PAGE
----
Erasing the stigma of mental illness


Look to your left, your right, ahead of you, then behind. Statiscally, one of the people you just looked at has a mental illness. However, due to the shame that these brain disorders carry, very few people get the help they need.

In order to erase the stigma, schools need to provide more resources to those who suffer in silence.

More than half of mental illnesses begin by adolescence, meaning young people grow into isolation, believing their mental illness is a reprehensible secret.

If schools provided resources such as workshops, support groups, guest speakers and curriculum based off of recognizing the signs of mental illness as well as how to deal with it, students will feel more comfortable when it comes to dealing with their loved ones’ mental illnesses or their own.

Because these disorders live in the brain, a body part that we are told we can control, those who suffer from mental illness feel as if what they are going through is their fault. However, whether it is an over or underactive connection in the brain, mental illness is a real biological issue and can affect anyone regardless of race, gender or religion.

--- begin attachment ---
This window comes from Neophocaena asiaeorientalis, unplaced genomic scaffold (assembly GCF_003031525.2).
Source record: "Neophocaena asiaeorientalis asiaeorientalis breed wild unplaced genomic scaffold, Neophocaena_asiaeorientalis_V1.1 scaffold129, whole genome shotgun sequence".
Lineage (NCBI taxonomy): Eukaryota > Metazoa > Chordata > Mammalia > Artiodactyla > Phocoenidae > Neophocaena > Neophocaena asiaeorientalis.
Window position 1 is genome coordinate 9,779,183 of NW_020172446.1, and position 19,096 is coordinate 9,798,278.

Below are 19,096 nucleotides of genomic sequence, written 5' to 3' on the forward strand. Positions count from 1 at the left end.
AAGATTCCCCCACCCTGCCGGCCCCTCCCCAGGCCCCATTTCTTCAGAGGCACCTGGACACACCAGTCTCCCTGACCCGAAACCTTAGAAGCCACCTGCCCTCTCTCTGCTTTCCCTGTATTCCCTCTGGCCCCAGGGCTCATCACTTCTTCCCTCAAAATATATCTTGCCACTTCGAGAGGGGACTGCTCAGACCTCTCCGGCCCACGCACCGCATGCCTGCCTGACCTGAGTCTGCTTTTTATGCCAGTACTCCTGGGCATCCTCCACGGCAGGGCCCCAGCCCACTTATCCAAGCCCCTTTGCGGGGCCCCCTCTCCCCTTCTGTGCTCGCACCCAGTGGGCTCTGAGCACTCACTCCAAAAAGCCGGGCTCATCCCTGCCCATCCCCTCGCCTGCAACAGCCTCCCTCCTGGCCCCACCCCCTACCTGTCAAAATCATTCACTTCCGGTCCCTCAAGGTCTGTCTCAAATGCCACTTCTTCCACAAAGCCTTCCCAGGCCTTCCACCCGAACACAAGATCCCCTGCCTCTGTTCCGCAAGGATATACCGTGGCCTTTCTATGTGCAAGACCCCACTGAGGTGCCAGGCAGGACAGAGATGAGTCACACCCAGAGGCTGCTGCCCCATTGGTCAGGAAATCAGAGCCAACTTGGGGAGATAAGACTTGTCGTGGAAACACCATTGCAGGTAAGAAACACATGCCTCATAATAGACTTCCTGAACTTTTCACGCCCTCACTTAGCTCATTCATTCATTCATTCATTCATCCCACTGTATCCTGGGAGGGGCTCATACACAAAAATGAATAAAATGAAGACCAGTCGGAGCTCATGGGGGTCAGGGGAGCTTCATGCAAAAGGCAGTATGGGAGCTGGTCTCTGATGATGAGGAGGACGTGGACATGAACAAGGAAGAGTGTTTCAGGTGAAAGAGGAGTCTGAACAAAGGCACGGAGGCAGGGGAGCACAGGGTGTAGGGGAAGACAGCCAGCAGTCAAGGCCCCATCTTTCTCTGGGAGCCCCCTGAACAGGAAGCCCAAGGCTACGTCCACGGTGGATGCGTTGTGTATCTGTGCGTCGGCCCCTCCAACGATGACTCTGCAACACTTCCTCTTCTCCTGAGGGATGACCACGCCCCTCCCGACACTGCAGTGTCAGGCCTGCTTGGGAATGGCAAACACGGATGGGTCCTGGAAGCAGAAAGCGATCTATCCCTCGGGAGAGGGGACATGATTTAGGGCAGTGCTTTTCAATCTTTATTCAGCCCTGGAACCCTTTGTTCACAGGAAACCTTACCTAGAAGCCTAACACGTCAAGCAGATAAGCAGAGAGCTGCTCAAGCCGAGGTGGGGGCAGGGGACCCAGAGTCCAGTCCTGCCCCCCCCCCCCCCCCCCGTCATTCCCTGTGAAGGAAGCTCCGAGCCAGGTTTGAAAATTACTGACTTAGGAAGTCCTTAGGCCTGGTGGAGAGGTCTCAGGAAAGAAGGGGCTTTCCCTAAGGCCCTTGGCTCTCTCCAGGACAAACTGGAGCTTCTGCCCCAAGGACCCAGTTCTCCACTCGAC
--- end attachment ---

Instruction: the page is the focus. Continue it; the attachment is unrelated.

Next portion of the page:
Those who live with mental illness do not have to suffer. They can live productive lives, have families and careers and socialize normally. There is a common misconception that those with mental illness cannot do day-to-day activities or are a safety risk to society.

However, we walk the halls with the mentally ill every day. We have the ability to coexist if only there was an open platform in which people felt safe and comfortable.

In order to prevent tragedies before they happen as well as bullying and feelings of isolation, there needs to be a stronger bridge built between faculty and the student body.

The signs of mental illness are not difficult to acknowledge, it’s just that people are not aware of what they are. We do our best based on our level of awareness. This is why providing educational resources and support systems is key.